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Today's Opinions

  • Column: TLN underplayed Moore’s swearing-in

    The crowd was there at Heath Springs Town Hall. The newly elected mayor was there, and the former mayor was there. Everyone present was waiting in anticipation of what was about to take place.
    The hall was filled to standing room only. What was about to take place was the administering of the oath of office to the first African American ever to be elected to the office of mayor in Lancaster County. On this date, Jan. 16, 2018, Mr. Eddie Moore was the man to be so honored. This was a historic event. No question about it.

  • Letter: Historic moment in Heath Springs

    History has been made in Lancaster County. We have the county’s first African-American mayor, the Rev. Eddie Moore of Heath Springs.
    We as people of all races should embrace this moment. We need to get behind him and uphold him in this endeavor.
    We need to give him ideas on how to make Heath Springs a safe and better place to live.
    Rev. Moore is my friend and my brother in Christ. I wish him the best and will try to help him as much as possible.
    Let’s celebrate this historic moment.

    Mary Alice Mobley

  • Column: Pray for justice in the deaths of heroes killed while on duty

    Editor’s note: The writer’s son, York County Sheriff’s Deputy Brent McCants, was shot to death while on duty Sept. 25, 1992.

    Detective Mike Doty was killed while on duty with the York County Sheriff’s Office.
    My heart goes out to his mother, siblings and friends. A parent never gets over this kind of hurt. It’s half of you. You had this child.
    My son Brent was 23 years old. Mike was 37. So young.

  • Column: Superb reviews for officials who OKd rate hikes for nuke project

    The S.C. Public Service Commission members who approved nine rate hikes for the failed V.C. Summer nuclear project have performed flawlessly in their six-figure jobs – at least in the eyes of the legislative committee that essentially controls them.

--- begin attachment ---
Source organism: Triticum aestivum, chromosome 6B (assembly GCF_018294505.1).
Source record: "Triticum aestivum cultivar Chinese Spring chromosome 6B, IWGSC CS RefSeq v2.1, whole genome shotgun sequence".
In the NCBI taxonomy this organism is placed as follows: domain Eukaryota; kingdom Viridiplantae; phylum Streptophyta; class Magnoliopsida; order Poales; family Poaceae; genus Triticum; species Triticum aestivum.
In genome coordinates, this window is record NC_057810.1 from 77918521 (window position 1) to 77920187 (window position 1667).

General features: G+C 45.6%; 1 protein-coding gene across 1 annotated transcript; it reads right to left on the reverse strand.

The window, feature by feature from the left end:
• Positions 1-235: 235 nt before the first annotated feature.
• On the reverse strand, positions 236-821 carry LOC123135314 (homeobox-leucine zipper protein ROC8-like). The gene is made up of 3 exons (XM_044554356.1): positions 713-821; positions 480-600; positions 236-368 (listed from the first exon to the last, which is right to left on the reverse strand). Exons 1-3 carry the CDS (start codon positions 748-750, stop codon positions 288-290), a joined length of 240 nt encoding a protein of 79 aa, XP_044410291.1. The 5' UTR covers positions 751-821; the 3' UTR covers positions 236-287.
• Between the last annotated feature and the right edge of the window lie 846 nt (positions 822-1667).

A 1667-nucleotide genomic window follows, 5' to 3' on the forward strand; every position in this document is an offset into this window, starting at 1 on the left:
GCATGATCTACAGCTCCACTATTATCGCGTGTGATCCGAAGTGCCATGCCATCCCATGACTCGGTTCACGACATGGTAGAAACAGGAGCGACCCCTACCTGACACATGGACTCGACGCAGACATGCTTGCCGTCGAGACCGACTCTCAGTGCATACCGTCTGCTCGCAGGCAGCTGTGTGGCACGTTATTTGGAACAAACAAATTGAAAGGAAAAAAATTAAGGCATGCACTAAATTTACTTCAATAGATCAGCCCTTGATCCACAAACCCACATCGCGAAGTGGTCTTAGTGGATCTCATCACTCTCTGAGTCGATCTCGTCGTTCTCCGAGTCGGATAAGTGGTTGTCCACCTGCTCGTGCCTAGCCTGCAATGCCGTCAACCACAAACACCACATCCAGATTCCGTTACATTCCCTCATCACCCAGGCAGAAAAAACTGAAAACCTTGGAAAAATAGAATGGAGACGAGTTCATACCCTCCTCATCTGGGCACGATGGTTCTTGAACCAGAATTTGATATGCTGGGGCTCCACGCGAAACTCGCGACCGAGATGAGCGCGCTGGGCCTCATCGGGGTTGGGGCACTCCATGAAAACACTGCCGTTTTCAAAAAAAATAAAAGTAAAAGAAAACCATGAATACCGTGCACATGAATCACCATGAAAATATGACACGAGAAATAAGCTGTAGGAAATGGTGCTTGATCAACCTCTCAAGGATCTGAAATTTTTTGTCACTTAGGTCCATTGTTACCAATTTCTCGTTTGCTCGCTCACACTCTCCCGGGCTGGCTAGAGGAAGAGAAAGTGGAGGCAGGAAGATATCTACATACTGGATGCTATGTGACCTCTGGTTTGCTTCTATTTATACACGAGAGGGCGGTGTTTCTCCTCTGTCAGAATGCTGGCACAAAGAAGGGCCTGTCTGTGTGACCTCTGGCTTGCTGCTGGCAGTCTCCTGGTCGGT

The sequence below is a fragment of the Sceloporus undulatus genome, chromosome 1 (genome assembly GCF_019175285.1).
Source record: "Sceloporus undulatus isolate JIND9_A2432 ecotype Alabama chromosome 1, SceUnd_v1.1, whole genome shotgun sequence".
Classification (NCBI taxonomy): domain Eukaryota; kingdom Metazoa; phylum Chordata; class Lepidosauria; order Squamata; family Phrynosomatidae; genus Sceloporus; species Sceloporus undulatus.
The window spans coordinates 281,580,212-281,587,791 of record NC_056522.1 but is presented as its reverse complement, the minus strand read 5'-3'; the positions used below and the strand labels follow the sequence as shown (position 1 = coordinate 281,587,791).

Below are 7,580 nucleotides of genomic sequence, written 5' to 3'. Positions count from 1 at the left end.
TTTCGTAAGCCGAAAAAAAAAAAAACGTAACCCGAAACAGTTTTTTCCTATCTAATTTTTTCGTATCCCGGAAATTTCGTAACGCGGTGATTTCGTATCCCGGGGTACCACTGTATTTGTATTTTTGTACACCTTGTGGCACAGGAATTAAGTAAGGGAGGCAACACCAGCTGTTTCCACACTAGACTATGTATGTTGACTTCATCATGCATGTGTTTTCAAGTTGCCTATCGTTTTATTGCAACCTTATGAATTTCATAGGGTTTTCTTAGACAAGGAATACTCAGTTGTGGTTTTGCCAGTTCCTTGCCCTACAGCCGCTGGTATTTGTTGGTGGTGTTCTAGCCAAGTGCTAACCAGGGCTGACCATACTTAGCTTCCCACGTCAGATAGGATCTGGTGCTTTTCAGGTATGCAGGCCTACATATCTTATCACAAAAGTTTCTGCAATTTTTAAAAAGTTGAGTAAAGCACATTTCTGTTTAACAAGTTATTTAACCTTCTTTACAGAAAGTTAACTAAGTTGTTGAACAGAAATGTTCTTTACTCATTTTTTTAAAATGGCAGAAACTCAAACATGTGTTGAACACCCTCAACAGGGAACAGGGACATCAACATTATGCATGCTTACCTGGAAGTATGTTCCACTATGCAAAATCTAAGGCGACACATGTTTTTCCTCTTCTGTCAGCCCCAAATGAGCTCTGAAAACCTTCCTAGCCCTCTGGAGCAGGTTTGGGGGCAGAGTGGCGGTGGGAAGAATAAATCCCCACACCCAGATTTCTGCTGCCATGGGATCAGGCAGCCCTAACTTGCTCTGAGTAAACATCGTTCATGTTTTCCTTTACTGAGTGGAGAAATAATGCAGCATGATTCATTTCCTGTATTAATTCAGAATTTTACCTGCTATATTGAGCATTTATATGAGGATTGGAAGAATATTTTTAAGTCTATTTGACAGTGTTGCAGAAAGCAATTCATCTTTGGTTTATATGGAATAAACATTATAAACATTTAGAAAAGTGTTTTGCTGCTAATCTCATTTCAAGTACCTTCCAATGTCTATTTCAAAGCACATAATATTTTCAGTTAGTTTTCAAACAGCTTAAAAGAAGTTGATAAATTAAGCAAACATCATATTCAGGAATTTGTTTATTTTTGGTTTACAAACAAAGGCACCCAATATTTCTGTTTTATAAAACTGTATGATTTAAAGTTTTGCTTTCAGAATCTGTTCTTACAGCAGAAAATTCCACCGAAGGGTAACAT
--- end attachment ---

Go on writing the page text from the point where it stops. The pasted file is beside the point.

The S.C. Policy Council’s online publication The Nerve checked annual work-performance reviews done by the State Regulation of Public Utilities Review Committee (PURC) for fiscal 2014 through 2016. We found the exact cut-and-paste glowing language for all seven PSC members.

  • Letter: Incorporation will solve IL traffic woes? No, it won’t

    Small road signs are appearing throughout Indian Land saying if you want to solve our traffic problems, vote “yes” for incorporation.
    I have three questions. Will the bypass be built on the east or west side of 521? Who will pay the cost to construct the highway? How long will it take to build?

  • Commentary: Trump sought to limit effect of shutdown, Mulvaney says

    Editor’s note: Mick Mulvaney, the White House budget director and former congressman from Indian Land, was back on the Sunday talk shows this week with an insider’s view of the first government shutdown since 2013. Here are excerpts of his interview with John Dickerson on CBS News’ “Face the Nation.”

    John Dickerson: The president said this shutdown would be a present for him. His son Eric Trump said this is good for the administration. Why is it good for the administration?

  • Letter: Name school Van Wyck Elementary

    The new elementary school being built at the lower end of the Panhandle should be named for the community where it is located – Van Wyck.
    Harrisburg Elementary School is named for the community it is in. And Indian Land Elementary School was built on land that was once owned by the Catawba Indians. The land that the new school is being built on is in the Van Wyck community and might even be in the town of Van Wyck in a few years.

  • Letter: Red Ventures encroaching on community’s way of life

    Black Horse Run is a small equestrian community being surrounded by red – Red Ventures and its continuing development.
    They have built multi-story office buildings, then a multi-story eyesore of a parking garage, brightly lit at all hours. Now there’s a movie theater and retail shopping complex plopped in our backyards, dumping runoff drainage into our small creeks, land and drainage pipes.
    The construction noise was deafening. The earth shook until our walls cracked. They received all they wanted from the zoning board and Lancaster County Council.